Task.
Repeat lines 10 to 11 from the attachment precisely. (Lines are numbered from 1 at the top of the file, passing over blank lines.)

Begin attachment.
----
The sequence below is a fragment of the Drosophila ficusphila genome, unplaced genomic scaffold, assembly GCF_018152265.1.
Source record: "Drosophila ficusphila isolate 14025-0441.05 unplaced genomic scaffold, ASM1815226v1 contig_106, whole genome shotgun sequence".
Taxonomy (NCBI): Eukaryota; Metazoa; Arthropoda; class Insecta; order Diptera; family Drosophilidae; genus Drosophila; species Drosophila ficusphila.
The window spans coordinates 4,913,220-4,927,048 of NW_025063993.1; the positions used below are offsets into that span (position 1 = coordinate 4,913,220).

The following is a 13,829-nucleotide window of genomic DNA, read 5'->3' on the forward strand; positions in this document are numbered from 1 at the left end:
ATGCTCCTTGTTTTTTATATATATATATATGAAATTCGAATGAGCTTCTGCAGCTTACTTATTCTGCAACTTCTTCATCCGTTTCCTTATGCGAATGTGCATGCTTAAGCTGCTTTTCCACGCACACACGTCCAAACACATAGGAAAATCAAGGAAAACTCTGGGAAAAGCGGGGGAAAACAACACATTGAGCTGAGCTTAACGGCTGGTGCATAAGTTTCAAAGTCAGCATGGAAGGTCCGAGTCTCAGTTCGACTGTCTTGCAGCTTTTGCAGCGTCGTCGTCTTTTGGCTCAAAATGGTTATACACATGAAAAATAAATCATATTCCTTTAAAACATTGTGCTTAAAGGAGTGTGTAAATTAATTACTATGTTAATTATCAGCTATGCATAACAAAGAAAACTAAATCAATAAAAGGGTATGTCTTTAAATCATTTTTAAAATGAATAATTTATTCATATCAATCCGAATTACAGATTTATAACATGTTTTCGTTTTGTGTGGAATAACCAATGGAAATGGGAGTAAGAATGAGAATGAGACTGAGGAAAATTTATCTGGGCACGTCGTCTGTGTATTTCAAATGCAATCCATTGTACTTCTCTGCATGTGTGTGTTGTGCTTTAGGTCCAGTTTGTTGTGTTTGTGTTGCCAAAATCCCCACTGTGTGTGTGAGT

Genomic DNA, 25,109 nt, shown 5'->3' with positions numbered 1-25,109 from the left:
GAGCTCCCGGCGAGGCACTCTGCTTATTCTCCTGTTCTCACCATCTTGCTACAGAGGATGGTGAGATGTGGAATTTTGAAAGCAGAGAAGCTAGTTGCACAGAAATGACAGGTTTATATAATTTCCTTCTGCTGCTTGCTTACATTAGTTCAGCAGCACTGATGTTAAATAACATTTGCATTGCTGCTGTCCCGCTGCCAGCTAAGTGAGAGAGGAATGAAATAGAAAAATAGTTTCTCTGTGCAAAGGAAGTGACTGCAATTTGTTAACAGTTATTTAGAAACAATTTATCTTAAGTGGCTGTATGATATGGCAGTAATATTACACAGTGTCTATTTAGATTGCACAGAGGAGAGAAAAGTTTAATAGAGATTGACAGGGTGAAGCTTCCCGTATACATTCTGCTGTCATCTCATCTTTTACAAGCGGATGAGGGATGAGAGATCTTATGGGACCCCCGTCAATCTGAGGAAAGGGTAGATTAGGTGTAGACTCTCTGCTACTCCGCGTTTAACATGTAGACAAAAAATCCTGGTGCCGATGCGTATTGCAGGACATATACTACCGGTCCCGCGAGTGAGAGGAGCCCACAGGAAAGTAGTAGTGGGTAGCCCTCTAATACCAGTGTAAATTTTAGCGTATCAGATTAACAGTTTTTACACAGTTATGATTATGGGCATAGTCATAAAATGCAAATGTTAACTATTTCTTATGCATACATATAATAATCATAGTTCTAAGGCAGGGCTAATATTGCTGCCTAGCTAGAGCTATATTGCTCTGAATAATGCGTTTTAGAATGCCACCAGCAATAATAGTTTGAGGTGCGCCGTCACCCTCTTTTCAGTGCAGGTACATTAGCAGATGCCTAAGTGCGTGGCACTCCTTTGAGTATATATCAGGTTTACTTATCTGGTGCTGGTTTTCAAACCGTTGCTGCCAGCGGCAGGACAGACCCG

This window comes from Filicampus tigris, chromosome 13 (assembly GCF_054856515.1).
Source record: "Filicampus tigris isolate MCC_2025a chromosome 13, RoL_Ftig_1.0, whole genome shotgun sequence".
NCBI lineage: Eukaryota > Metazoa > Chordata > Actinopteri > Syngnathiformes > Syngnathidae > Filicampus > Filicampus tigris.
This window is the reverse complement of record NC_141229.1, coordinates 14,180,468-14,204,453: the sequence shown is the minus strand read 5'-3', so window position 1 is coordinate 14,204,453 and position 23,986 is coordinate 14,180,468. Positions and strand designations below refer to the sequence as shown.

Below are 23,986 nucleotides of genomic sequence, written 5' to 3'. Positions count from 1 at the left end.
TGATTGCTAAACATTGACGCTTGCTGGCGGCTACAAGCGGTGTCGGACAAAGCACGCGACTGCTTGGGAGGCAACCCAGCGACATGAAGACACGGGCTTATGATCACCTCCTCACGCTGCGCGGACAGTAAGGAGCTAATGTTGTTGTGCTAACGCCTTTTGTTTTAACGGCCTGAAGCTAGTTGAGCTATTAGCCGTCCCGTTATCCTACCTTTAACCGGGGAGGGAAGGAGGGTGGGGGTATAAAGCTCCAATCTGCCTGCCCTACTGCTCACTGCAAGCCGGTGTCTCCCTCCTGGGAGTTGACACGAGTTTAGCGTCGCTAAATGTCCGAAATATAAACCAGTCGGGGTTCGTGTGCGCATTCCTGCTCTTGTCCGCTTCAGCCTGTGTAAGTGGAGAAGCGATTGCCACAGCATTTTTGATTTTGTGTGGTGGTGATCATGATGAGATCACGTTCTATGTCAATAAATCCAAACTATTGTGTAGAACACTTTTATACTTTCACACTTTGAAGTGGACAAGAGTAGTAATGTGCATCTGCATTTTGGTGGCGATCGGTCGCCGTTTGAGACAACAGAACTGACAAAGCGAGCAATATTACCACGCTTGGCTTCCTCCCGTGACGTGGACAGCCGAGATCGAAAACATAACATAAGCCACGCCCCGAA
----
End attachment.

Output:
Source record: "Filicampus tigris isolate MCC_2025a chromosome 13, RoL_Ftig_1.0, whole genome shotgun sequence".
NCBI lineage: Eukaryota > Metazoa > Chordata > Actinopteri > Syngnathiformes > Syngnathidae > Filicampus > Filicampus tigris.